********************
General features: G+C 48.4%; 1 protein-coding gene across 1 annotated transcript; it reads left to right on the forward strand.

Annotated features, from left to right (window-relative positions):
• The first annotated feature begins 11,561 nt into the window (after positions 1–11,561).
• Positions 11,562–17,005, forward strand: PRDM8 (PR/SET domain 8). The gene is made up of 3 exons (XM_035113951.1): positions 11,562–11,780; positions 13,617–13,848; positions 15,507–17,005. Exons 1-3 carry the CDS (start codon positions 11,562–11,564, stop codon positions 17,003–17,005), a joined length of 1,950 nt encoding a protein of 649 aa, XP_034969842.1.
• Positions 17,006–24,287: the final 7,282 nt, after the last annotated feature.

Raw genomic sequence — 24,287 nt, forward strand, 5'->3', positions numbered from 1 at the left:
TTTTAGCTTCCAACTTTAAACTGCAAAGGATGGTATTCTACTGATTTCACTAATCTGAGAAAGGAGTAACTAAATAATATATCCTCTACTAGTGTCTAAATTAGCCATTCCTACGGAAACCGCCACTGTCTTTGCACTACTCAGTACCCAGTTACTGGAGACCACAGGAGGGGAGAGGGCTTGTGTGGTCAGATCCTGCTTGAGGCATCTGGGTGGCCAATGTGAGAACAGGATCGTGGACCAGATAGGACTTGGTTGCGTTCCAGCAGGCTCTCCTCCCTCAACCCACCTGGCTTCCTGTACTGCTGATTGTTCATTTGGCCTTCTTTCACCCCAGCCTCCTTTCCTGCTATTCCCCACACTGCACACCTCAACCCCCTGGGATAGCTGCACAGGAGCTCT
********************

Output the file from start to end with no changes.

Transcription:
General features: G+C 48.4%; 1 protein-coding gene across 1 annotated transcript; it reads left to right on the forward strand.

Annotated features, from left to right (window-relative positions):
• The first annotated feature begins 11,561 nt into the window (after positions 1–11,561).
• Positions 11,562–17,005, forward strand: PRDM8 (PR/SET domain 8). The gene is made up of 3 exons (XM_035113951.1): positions 11,562–11,780; positions 13,617–13,848; positions 15,507–17,005. Exons 1-3 carry the CDS (start codon positions 11,562–11,564, stop codon positions 17,003–17,005), a joined length of 1,950 nt encoding a protein of 649 aa, XP_034969842.1.
• Positions 17,006–24,287: the final 7,282 nt, after the last annotated feature.

Raw genomic sequence — 24,287 nt, forward strand, 5'->3', positions numbered from 1 at the left:
TTTTAGCTTCCAACTTTAAACTGCAAAGGATGGTATTCTACTGATTTCACTAATCTGAGAAAGGAGTAACTAAATAATATATCCTCTACTAGTGTCTAAATTAGCCATTCCTACGGAAACCGCCACTGTCTTTGCACTACTCAGTACCCAGTTACTGGAGACCACAGGAGGGGAGAGGGCTTGTGTGGTCAGATCCTGCTTGAGGCATCTGGGTGGCCAATGTGAGAACAGGATCGTGGACCAGATAGGACTTGGTTGCGTTCCAGCAGGCTCTCCTCCCTCAACCCACCTGGCTTCCTGTACTGCTGATTGTTCATTTGGCCTTCTTTCACCCCAGCCTCCTTTCCTGCTATTCCCCACACTGCACACCTCAACCCCCTGGGATAGCTGCACAGGAGCTCT